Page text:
S H 4 : l I 1 S 4 0 ! I . I M S l U " l s s u I ' ( f - V ) I Z ' L
u ! U M o q s S ! t O d J O U O ! l 3 u n J R s e A 1 l A ! l 3 e ; ) 4 l ] 0 ( ' ( O l J ; )
7

- l U . I . i V ) l O O 3 6 0 ! N P u e
a ! I $

- O A l p g d g q s - s u g I a q i l e o - ! N - o J l O J e q ; ) O S S M O I . l S
Q 6 ' L 1 0 ] : . l s e q d $
j O J a ! l e u l g l I e l n J a s n g g m o 3 g q s a I q e ! j g A s e p u e
' W V ' f I l J g E
G Q l W d J J a d
" 6 t
S : J I W V H : F l : J 0 . 1 . N O I L : J a a O H . l . N I
" 0 d J o U O ! l : l U n J 1 1 1 1 , 0 ( 1 ^ I I O I l
( 0 O [ ( t ! : l q l p U l l U O ! l n ( O S P ! I O S : l p P ( O 3 4 1 U 3 3 M I 3 Q J O I ( t )
J O u o ! p u n J t ! S t ! s 3 s t ! q d p : l S U 3 p U O : l J O ( ( ) ' W 3 1 S S O - ! N - O : : > ( V ) Z ' L , ' S ,
( 1 : : ) ( 0 ) ( ! )

0 ' 1 8 ' 0 9 ' 0 t , . O ( : ' 0 0 l N 8 ' 0 9 ' 0 t . O
8 ' L -
-
m

N
/
t L
h
v
n u
9 9 -
0 : )
0 6
G O I
0 0 1
] ( :
1 1
1
Y
q P ; ) l U : . l S : . l 1 d : . l 1 S : . l l O l e 1 : . l d w : . l 1 S O p ! O b n : . l 1 . ( 1 1 . ( 1 ! M
u e u o P : . l l ; ) : . l f 0 1 d u e ; ) : . l 1 . ( 1 U O ! l e 1 U : . l S : . l 1 d : . l 1 I e U O ! S U : . l W ! P - O M 1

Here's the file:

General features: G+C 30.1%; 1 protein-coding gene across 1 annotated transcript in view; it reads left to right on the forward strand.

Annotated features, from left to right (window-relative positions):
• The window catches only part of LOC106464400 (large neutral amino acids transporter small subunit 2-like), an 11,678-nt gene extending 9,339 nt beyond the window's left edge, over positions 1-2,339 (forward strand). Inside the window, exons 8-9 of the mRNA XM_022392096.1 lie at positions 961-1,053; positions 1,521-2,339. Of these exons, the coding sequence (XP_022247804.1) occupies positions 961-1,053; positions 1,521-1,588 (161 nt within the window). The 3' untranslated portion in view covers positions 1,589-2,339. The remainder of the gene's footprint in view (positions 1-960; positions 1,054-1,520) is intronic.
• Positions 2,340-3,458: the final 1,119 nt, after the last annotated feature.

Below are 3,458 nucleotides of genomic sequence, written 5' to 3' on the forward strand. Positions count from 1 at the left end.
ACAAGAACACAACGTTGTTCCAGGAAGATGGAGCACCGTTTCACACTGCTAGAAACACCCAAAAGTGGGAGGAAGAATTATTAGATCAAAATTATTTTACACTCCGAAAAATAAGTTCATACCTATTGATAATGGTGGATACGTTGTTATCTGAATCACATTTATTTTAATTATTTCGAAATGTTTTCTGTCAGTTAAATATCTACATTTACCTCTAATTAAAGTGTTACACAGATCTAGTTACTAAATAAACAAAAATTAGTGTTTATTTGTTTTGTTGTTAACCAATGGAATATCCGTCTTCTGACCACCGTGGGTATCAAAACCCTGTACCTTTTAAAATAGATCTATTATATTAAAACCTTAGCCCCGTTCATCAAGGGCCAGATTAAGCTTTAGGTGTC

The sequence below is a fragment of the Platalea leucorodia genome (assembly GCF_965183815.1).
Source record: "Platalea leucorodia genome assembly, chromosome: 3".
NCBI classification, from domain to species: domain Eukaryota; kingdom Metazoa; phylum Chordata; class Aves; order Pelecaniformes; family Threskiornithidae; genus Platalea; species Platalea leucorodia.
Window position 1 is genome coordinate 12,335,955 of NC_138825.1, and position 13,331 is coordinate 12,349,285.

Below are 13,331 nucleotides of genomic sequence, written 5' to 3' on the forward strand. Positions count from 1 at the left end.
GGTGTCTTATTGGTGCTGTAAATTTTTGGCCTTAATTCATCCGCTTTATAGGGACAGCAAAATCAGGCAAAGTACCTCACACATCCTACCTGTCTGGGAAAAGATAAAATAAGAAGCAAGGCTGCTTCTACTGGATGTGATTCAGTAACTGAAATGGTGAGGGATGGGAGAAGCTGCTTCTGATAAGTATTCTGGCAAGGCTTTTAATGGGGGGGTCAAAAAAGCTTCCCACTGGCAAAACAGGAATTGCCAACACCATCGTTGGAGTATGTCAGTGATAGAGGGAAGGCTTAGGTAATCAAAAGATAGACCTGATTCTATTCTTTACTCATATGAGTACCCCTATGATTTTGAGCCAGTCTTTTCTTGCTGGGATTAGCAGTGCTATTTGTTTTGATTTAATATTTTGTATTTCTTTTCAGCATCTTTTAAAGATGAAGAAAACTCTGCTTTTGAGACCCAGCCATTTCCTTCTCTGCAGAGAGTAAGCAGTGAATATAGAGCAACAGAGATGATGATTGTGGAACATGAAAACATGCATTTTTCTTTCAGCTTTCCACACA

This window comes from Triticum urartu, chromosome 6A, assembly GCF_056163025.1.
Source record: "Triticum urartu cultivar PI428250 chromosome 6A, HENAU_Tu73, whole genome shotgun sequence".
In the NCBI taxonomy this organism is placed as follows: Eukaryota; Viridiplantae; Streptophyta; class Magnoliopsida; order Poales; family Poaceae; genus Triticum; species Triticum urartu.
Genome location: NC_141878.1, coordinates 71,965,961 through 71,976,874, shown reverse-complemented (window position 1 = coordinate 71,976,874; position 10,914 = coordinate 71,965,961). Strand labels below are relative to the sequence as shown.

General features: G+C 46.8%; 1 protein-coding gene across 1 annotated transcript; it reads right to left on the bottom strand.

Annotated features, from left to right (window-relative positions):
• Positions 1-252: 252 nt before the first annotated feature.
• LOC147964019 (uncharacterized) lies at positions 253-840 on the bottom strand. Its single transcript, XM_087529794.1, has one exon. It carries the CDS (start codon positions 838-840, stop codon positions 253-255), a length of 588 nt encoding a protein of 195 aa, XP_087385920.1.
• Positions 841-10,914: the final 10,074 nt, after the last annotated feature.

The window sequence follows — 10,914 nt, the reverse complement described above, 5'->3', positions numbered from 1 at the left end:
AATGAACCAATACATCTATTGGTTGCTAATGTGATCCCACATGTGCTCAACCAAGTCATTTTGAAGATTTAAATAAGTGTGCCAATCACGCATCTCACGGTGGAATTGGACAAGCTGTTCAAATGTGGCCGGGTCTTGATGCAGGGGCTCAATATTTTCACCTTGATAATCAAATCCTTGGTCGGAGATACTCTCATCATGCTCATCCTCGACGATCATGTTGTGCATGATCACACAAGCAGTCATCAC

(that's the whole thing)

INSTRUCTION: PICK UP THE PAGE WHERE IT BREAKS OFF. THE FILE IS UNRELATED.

l O d ' Z Z ' L s e t p O S : . l s e l . ( d e 0 1 ; ) l e U ! p 1 0 I e ; ) ! l l : . l ^ e
u o : . l l O l e 1 : . l d w : . l 1 : . l 1 . ( 1 p u e : . l [ ! u e ! 1 1 l e 1 : . l l e l ! o b : . l u e u o P : . l 1 U : . l S : . l 1 d ; ) 1 : . l q u e ; ) S U O ! l
- I S o d w o ; ) 1 U e 1 S U O ; ) P I ; ) I . ( S ! : . l l O S S : . l l d : . l 1 . ( 1 ] ! 1 0 q S ! S W : . l 1 S S 1 e U 1 : . l 1
J O u O ! l e l U : . l S : . l 1 d : . l 1 1 U e ! l e ^ U 1 u e 0 1
s : . l s e l . ( d 1 0 0 J J O : . l ; ) u : . l s : . l 1 d : . l q 1 p : . l x y I ! l e 1 1 ! q 1 e S ! : . l l O S S : . l l d n ' ( p 1 ! 1 . ( 1 : . l 4 1 x y
4 ; ) ! I . ( M ) S l U ; ) u o d w o ; ) O M 1 ] 0 S U O ! l e 1 1 U : . l ; ) U O ; ) : . l 1 . ( 1 p u e : . l 1 0 1 e 1 : . l d w : . l 1 : . l l O S S : . l l d
- S : . l l q e ! l e A 1 U : . l p u : . l d : . l p u ! 1 0 0 ] : . l 1 : . l q 1 S W : . l 1 S S
1 U : . l 1 : . l , I J ! P q u w n U : . l w e p u o J
3 s u q d J U 3 u o d w o : : : > - 3 3 . 1 q . L
9 . '
' ) l o f L l 1 e U ! S U O ! l ! s o d w o ; ) : . l 1 . ( 1
( Z - q ) I Z ' L ' ! ! d U ! U M O I . ( S s l e q o S ! U : . l ! x o : . l q . 1
J O U O ! l e 1 1 U ; ) ; ) U O ; ) ; ) q 1 u o O l ( l ; ) ; ) d ) 1 0 ' ( O l ( l ; ) ; ) d ) + . 0 ( ( 1 ; ) ; ) d )
+ O ; ) d O ; ) d ; ) q s ; ) s e q d ; ) ( q e 1 S ; ) q 1 0 1 _
0 1
= ' o d
J ; ) l O S S ; ) l d U ; ) ! x o u e l V ' q 1 Z ' L ' ! ! d U ! U M O I . ( S S ! 1 e W : . l 1 S S
0
0
: )
( ( : )
S W V H ! ) V I a W a I H 8 n I f l : F l - : F l S V H d : J I W V H : F l : J S 6 t
297 CERAMIC PHASE-EQUILIBRIUM DIAGRAMS
z

m
a
g
g


{
x
Y
W W